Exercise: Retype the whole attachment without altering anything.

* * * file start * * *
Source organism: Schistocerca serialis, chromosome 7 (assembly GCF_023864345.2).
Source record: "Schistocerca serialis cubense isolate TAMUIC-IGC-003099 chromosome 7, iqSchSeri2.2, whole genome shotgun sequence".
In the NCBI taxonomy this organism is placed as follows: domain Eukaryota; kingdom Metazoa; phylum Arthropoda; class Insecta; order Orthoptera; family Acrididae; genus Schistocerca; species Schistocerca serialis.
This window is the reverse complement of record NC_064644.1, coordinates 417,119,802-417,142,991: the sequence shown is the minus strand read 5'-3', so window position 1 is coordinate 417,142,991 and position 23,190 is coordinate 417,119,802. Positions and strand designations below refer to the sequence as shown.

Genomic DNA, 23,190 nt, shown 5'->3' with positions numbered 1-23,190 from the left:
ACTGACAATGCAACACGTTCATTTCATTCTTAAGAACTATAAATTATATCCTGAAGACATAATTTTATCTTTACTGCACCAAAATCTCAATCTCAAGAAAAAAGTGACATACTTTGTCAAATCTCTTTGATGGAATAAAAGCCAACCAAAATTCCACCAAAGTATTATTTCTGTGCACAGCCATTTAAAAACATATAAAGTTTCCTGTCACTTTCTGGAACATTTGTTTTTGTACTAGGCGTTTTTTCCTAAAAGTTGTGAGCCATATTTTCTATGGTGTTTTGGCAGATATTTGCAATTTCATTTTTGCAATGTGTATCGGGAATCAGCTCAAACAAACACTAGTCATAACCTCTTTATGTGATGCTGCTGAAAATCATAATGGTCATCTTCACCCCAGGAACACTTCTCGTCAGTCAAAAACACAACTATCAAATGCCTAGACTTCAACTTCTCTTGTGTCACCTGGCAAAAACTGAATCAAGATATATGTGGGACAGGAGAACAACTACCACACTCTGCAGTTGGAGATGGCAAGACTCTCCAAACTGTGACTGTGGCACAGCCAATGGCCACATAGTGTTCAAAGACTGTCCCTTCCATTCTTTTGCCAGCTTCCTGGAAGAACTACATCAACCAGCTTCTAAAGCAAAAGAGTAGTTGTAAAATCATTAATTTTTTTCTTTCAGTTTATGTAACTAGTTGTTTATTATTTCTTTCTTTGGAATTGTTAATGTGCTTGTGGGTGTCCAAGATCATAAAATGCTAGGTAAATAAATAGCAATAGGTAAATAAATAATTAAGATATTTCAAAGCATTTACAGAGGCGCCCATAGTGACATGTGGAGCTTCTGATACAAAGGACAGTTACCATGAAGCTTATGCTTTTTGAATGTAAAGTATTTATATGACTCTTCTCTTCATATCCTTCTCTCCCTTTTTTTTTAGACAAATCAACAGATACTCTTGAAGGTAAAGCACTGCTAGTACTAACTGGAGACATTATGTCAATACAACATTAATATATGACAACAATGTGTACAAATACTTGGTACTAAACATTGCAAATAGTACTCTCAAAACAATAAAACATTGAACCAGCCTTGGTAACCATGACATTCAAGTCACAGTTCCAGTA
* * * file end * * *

Source organism: Schistocerca serialis, chromosome 7 (assembly GCF_023864345.2).
Source record: "Schistocerca serialis cubense isolate TAMUIC-IGC-003099 chromosome 7, iqSchSeri2.2, whole genome shotgun sequence".
In the NCBI taxonomy this organism is placed as follows: domain Eukaryota; kingdom Metazoa; phylum Arthropoda; class Insecta; order Orthoptera; family Acrididae; genus Schistocerca; species Schistocerca serialis.
This window is the reverse complement of record NC_064644.1, coordinates 417,119,802-417,142,991: the sequence shown is the minus strand read 5'-3', so window position 1 is coordinate 417,142,991 and position 23,190 is coordinate 417,119,802. Positions and strand designations below refer to the sequence as shown.

Genomic DNA, 23,190 nt, shown 5'->3' with positions numbered 1-23,190 from the left:
ACTGACAATGCAACACGTTCATTTCATTCTTAAGAACTATAAATTATATCCTGAAGACATAATTTTATCTTTACTGCACCAAAATCTCAATCTCAAGAAAAAAGTGACATACTTTGTCAAATCTCTTTGATGGAATAAAAGCCAACCAAAATTCCACCAAAGTATTATTTCTGTGCACAGCCATTTAAAAACATATAAAGTTTCCTGTCACTTTCTGGAACATTTGTTTTTGTACTAGGCGTTTTTTCCTAAAAGTTGTGAGCCATATTTTCTATGGTGTTTTGGCAGATATTTGCAATTTCATTTTTGCAATGTGTATCGGGAATCAGCTCAAACAAACACTAGTCATAACCTCTTTATGTGATGCTGCTGAAAATCATAATGGTCATCTTCACCCCAGGAACACTTCTCGTCAGTCAAAAACACAACTATCAAATGCCTAGACTTCAACTTCTCTTGTGTCACCTGGCAAAAACTGAATCAAGATATATGTGGGACAGGAGAACAACTACCACACTCTGCAGTTGGAGATGGCAAGACTCTCCAAACTGTGACTGTGGCACAGCCAATGGCCACATAGTGTTCAAAGACTGTCCCTTCCATTCTTTTGCCAGCTTCCTGGAAGAACTACATCAACCAGCTTCTAAAGCAAAAGAGTAGTTGTAAAATCATTAATTTTTTTCTTTCAGTTTATGTAACTAGTTGTTTATTATTTCTTTCTTTGGAATTGTTAATGTGCTTGTGGGTGTCCAAGATCATAAAATGCTAGGTAAATAAATAGCAATAGGTAAATAAATAATTAAGATATTTCAAAGCATTTACAGAGGCGCCCATAGTGACATGTGGAGCTTCTGATACAAAGGACAGTTACCATGAAGCTTATGCTTTTTGAATGTAAAGTATTTATATGACTCTTCTCTTCATATCCTTCTCTCCCTTTTTTTTTAGACAAATCAACAGATACTCTTGAAGGTAAAGCACTGCTAGTACTAACTGGAGACATTATGTCAATACAACATTAATATATGACAACAATGTGTACAAATACTTGGTACTAAACATTGCAAATAGTACTCTCAAAACAATAAAACATTGAACCAGCCTTGGTAACCATGACATTCAAGTCACAGTTCCAGTA